Atlantic Cownose Ray, American Cownose Ray.
A large cownose ray with a wide, kite-shaped disc and a bulbous, protruding head. Snout notched. Cephalic lobes short; posterior edges barely reaching mouth. Lobes fit into a shallow groove when not in use. Spiracles located over pectoral fin margins.
Anterior margins of pectoral fins straight or mildly sinuous. Posterior margins of pectoral fins concave. Pectoral fin insertions deep. Pelvic fins posterior margins convex; extending slightly posterior to disc. Dorsal fin well developed, with a weakly concave posterior margin. Dorsal fin origin midway between pectoral fin insertion and pectoral free rear tip. Tail long, thin, and whiplike; 2-2.3 x disc length when intact. Thick ventral finfold present on anterior tail. Caudal sting well developed but often missing.
Dorsum mid to dark brown or or greenish grey, without markings. Cephalic lobes often darker. Ventrum mostly white with dusky pectoral fin apices. Posterior portion of tail dark ventrally.
Maximum disc width 110cm. Disc width at birth 20-43cm.
Bentho-pelagic in tropical and warm temperate seas. Often found in huge schools. Mainly inshore bays and seagrass beds, but also offshore.
Western Atlantic. Occurs inshore from Massachusetts to Uruguay, including the Gulf of Mexico and northern Caribbean. Absent from the Caribbean chain south of Cuba.
The American Cownose Ray is among the least productive elasmobranchs with a generation length of 14 years and an estimated median intrinsic rate of population growth rate r = 0.008. It is an opportunistic predator of benthic invertebrates but in the United States has long been persecuted due to perceptions they feed primarily on commercial bivalves leading to claims they led to the collapse of commercial bivalve populations along the USA East Coast through a trophic cascade. This led to the development of the ‘Save the Bay, Eat a Ray’ fishery which was promoted by state fishery managers, seafood companies, some environmental organizations and local ‘eco-friendly’ restaurants as well as the development of tournaments to cull the “nuisance” cownose rays. Whereas American Cownose Ray did prey on historically abundant soft-shell clams (Mya spp.), other commercial bivalves make up a very small proportion of the diet and collapse of the bivalve stocks were primarily due to overfishing and other causes. Following the publication of a rebuttal of the trophic cascade and the implication that American Cownose Rays caused the collapse of shellfish populations, the ‘Save the Bay, Eat a Ray’ campaign has declined in popularity. In the Gulf of Mexico, a relative abundance time-series of a fishery-independent demersal trawl survey reveals that the population increased through 1987–2010 and has been declining ever since yet the overall estimated annual rate of increase is 2.5% but while the probability of Least Concern is 83% there is a 14% probability that the population is threatened. In the southern Caribbean and Southwest Atlantic, commercial and artisanal fisheries are intense, unmanaged, and have led to steep declines in other species, and there is no reason to suspect that this species has also not been reduced in numbers in that area. For example, there is a long history photographic records of past landings of schools of Rhinoptera bonasus/brasiliensis but they have completely disappeared from recent fishery landings in Venezuela. Due to the level of exploitation by widespread artisanal fisheries and in some areas commercial fisheries, which lack adequate management, it is suspected that this species has undergone a population reduction of >80% over the past three generation lengths (43 years) in that part of its range. Due to the increasing abundance in the Northwest Atlantic and Gulf of Mexico, combined with suspected steep reductions in population size in the southern Caribbean and Southwest Atlantic, it is suspected that the American Cownose Ray has undergone an overall population reduction of 30–49% over the past three generation lengths (43 years), and it is assessed as Vulnerable A2d.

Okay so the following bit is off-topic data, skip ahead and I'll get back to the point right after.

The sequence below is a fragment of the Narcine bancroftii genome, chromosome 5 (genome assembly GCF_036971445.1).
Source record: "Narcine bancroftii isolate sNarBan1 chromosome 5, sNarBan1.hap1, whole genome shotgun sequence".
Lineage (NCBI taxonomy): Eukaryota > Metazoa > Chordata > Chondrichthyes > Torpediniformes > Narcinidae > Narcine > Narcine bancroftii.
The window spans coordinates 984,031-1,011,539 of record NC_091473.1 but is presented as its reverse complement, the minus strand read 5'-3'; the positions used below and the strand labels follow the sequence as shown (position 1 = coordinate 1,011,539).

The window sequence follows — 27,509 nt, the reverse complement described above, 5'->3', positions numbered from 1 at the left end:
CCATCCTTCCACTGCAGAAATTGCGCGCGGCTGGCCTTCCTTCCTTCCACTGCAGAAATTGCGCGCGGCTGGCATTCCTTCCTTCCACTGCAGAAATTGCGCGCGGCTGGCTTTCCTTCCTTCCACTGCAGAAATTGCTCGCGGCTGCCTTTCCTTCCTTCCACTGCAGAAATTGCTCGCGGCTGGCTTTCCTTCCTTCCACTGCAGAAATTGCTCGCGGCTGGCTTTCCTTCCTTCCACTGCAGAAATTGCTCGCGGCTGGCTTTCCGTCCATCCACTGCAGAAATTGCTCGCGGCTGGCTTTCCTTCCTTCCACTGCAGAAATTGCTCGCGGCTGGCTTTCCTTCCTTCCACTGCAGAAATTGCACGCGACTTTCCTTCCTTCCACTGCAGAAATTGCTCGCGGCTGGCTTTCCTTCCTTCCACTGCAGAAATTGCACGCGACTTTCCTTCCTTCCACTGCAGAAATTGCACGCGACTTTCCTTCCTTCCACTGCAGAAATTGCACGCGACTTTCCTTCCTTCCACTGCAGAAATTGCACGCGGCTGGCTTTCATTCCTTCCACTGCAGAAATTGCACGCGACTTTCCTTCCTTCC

Carlson, J., Charvet, P., Avalos, C., Blanco-Parra, MP, Briones Bell-lloch, A., Cardenosa, D., Crysler, Z., Derrick, D., Espinoza, E., Morales-Saldaña, J.M., Naranjo-Elizondo, B., Pacoureau, N., Pérez Jiménez, J.C., Schneider, E.V.C., Simpson, N.J. & Dulvy, N.K. 2020. Rhinoptera bonasus. The IUCN Red List of Threatened Species 2020: e.T60128A3088381. https://dx.doi.org/10.2305/IUCN.UK.2020-3.RLTS.T60128A3088381.en. Downloaded on 16 March 2021.
Aplacental viviparity. One pup per litter. Gestation 11-12 months.
Diet mainly consists of benthic invertebrates. Large schools of cownose rays have been implicated in damage to seagrass beds.
An active swimmer that is usually found in small groups or extremely large aggregations numbering in the thousands.
Off the coast of Florida, Atlantic cownose rays are found in mixed schools with Brazilian cownose rays (Dr. Gregg Poulakis pers. corr.).
Reaction to divers
Difficult to approach but sometimes seen in enormous schools come very close to boats.
Divers often run into schooling cownose rays when looking for whale sharks in the southern Gulf of Mexico, and in the Atlantic close to the Yucatan Peninsula. They are probably common throughout coastal Mexico and the southern USA but more divers see them in the Gulf and Yucatan, likely just because there are seasonally more divers in the water in those areas.
Further north, there are many reports of Atlantic cownose rays in Chesapeake Bay during the summer months but the reports are mainly from fishermen. Viz in the bay is often challenging for underwater encounters.